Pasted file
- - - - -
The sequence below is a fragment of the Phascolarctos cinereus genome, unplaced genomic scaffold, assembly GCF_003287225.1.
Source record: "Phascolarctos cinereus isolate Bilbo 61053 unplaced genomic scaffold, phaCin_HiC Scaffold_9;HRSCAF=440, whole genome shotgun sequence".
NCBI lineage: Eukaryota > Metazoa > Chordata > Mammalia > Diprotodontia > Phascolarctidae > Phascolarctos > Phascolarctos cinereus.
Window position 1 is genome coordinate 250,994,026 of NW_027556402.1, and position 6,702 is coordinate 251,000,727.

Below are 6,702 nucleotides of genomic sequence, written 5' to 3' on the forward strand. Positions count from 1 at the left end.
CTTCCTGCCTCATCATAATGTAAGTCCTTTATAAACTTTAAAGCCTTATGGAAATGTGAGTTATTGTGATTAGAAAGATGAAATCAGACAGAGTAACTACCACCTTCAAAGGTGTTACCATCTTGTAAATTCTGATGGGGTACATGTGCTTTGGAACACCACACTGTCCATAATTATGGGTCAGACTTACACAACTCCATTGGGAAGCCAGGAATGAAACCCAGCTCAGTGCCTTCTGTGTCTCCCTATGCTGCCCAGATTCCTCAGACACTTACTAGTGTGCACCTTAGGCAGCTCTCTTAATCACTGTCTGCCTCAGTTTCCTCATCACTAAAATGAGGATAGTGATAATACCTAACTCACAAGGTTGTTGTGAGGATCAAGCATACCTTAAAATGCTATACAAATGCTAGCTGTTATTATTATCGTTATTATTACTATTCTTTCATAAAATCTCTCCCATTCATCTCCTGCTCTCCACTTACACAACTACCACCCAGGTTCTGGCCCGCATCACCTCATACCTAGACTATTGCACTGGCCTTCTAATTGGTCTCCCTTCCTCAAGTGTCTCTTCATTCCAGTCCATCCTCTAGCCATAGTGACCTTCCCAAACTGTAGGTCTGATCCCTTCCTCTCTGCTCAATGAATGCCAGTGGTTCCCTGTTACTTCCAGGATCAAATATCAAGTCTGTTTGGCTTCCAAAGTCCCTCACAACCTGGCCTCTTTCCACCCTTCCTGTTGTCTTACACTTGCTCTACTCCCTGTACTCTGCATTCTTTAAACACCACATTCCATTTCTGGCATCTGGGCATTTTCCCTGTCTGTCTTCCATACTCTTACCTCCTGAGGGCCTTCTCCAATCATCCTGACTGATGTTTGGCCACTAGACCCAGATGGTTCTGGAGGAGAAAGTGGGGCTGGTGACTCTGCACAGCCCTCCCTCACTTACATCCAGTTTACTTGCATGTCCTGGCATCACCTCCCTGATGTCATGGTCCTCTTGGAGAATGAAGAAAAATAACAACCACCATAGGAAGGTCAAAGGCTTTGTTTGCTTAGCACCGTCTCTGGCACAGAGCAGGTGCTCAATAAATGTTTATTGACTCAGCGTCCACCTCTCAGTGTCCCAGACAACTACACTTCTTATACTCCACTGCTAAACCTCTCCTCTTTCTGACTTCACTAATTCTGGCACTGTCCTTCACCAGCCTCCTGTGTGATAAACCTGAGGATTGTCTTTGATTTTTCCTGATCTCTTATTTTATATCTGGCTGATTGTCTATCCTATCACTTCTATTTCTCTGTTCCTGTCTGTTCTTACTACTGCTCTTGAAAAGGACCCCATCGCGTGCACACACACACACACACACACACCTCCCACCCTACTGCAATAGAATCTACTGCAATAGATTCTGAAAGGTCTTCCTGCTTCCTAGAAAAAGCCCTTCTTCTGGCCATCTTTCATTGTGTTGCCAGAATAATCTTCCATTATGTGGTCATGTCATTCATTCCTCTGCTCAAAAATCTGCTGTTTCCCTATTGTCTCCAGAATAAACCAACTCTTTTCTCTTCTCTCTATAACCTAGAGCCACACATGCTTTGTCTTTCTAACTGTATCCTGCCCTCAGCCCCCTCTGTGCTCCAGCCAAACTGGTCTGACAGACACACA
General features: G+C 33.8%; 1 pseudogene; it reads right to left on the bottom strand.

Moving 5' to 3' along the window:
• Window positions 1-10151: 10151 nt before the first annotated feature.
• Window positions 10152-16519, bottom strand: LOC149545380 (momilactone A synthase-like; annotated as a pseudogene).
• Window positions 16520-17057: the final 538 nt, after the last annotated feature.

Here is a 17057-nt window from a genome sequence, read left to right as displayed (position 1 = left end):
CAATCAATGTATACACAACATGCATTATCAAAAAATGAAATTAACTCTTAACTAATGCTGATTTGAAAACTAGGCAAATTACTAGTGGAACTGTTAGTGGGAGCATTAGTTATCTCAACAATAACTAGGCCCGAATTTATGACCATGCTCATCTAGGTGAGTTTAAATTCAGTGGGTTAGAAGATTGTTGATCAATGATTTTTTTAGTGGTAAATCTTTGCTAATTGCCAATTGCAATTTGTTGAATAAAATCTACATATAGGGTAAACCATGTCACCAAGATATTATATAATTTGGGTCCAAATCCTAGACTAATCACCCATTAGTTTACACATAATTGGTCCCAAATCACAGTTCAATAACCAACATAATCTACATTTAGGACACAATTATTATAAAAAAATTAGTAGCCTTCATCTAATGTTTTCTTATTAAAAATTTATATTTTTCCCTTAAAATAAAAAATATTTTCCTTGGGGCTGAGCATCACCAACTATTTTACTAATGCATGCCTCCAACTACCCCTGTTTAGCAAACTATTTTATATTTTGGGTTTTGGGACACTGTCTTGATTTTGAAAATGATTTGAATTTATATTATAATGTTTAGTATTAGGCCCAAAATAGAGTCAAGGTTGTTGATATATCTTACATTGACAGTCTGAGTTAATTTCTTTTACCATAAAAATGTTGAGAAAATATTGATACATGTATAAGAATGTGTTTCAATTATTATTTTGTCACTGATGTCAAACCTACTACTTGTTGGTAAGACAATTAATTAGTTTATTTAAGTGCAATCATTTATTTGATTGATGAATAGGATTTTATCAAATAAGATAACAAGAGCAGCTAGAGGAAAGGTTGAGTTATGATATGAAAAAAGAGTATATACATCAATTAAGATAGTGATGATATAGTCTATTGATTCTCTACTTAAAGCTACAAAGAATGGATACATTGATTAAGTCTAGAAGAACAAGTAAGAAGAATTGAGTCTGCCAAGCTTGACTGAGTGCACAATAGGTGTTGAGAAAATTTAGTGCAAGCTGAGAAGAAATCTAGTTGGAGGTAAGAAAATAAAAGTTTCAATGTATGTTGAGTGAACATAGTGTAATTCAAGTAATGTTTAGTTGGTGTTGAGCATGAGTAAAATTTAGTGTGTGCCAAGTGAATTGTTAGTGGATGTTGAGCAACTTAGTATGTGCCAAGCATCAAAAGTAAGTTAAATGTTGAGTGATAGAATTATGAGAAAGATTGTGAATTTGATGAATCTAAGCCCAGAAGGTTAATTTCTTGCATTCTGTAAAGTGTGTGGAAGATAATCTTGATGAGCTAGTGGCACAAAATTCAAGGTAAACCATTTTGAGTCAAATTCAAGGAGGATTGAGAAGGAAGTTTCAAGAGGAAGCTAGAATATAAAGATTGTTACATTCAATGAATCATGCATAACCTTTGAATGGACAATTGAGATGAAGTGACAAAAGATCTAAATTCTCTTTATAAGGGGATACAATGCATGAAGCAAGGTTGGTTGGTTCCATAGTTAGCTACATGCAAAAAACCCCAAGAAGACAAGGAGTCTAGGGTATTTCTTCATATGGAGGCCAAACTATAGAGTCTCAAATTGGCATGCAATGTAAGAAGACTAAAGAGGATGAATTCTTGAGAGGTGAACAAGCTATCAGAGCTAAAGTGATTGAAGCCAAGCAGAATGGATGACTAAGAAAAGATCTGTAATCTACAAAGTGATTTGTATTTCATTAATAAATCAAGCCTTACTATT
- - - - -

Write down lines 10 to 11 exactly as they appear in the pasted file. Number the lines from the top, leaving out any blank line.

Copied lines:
• Window positions 10152-16519, bottom strand: LOC149545380 (momilactone A synthase-like; annotated as a pseudogene).
• Window positions 16520-17057: the final 538 nt, after the last annotated feature.